* Australian cbank cuts rates by 0.25%, second in two months
* Only ANZ passes on full cut to customers
* Banks say mitigating mortgage rate moves by adjusting deposit rates (Adds Westpac decision)
By Byron Kaye
SYDNEY, July 2 (Reuters) - Three of Australia’s four biggest lenders on Tuesday resisted public pressure to pass on a central bank rate cut in full to customers, risking a rebuke from the government.
As expected, the Reserve Bank of Australia (RBA) lowered the policy rate by 25 basis points, the second easing in two months to support an economy forecast to grow at its slowest pace in a decade.
But Sydney-based Commonwealth Bank of Australia, the country’s biggest lender, and No. 4 lender National Australia Bank Ltd said they would cut their standard variable owner-occupier interest rates, a key gauge, by just 0.19 percentage points.
The second-largest lender, Westpac Banking Corp, said it would cut its standard variable rate by 0.2 percentage points.
The so-called Big Four banks dominate Australia’s mortgage market and their responses to central bank rate changes are closely watched by investors and politicians.
The modest cuts show the Australian banking industry is prepared to withstand some public backlash even after a stinging year-long inquiry led to dozens of recommendations of reforms meant to curb what the inquiry called rampant profiteering.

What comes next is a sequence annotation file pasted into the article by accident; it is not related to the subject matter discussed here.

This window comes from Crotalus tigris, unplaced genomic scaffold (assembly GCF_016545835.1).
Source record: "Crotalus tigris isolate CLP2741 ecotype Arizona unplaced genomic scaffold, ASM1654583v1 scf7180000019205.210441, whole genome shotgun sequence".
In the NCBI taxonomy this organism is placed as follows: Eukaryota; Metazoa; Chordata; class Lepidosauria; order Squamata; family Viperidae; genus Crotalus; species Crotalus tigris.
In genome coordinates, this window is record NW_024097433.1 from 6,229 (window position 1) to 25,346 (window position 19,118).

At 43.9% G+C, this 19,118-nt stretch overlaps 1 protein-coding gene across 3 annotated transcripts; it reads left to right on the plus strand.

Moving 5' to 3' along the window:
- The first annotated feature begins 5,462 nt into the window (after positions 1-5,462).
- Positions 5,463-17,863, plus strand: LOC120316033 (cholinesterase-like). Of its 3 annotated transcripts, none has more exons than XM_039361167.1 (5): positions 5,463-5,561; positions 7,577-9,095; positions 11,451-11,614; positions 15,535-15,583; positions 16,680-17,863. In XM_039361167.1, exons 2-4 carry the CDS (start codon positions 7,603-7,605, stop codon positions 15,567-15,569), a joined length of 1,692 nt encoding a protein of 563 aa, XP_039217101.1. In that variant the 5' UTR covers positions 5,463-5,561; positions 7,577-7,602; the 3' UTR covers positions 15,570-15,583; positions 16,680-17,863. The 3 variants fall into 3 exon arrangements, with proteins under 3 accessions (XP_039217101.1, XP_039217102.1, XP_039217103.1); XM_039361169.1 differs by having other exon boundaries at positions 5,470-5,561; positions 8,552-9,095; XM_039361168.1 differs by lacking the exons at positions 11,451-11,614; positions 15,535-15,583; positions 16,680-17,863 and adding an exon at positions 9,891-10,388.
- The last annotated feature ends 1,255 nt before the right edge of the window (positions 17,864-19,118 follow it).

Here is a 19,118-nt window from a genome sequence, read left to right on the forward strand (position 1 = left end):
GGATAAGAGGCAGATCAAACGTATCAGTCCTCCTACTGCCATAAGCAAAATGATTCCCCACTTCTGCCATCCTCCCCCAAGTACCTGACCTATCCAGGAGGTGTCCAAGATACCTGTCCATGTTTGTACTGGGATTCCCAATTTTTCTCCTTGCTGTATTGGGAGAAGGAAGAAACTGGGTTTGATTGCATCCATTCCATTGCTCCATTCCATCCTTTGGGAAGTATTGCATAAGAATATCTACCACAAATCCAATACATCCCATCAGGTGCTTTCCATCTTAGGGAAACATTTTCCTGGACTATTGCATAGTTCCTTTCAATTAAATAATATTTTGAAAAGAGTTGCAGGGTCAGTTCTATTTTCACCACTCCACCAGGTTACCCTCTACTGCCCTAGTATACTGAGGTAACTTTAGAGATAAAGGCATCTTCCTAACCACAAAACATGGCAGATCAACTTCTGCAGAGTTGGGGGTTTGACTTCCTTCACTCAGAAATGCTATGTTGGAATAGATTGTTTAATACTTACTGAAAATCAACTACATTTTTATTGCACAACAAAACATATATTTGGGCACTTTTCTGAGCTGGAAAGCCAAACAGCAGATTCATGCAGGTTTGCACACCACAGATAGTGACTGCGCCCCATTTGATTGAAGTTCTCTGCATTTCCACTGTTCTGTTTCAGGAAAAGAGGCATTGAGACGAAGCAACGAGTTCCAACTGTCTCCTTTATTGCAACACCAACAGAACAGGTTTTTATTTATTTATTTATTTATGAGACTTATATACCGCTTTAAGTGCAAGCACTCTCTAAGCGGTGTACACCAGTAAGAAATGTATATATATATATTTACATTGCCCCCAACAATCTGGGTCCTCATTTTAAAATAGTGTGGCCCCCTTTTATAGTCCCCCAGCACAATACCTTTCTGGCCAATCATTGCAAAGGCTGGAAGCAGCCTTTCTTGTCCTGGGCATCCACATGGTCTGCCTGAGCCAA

“Decisions like these are difficult and reflect the current unique circumstances, with home loan rates at record lows at the same time as deposit and savings rates also being at record lows,” said NAB’s chief customer officer of consumer banking, Mike Baird.
Baird added that the bank would limit the cut in its deposit rates to 19 basis points, the same as its mortgage rate cut.
CBA said it was withholding the full rate cut while increasing the interest rate it paid for term deposit customers by 0.2 percentage points.
The term deposit rate rise was “a deliberate choice to limit the interest rate reduction on the most popular savings account”, it said.
Westpac’s chief executive of consumer banking, David Lindberg, said it was “critical that we continue to carefully manage our business in a sustainable way for the longer term and take into account the diverse needs of all our stakeholders.”
A month earlier, the country’s third-largest lender Australia and New Zealand Banking Group Ltd, passed on just 18 basis points of a 25-point central bank cut, prompting the treasurer to say the bank had “let down its customers”.
ANZ was the first bank to respond to Tuesday’s rate cut - and the only one to say it was passing on the cut in full.
Bank margins in Australia, the world’s No. 12 economy, have been under pressure due to low credit growth on top of about A$8 billion in regulatory and remediation costs stemming from the inquiry which ended in February. (Reporting by Byron Kaye; Editing by Muralikumar Anantharaman)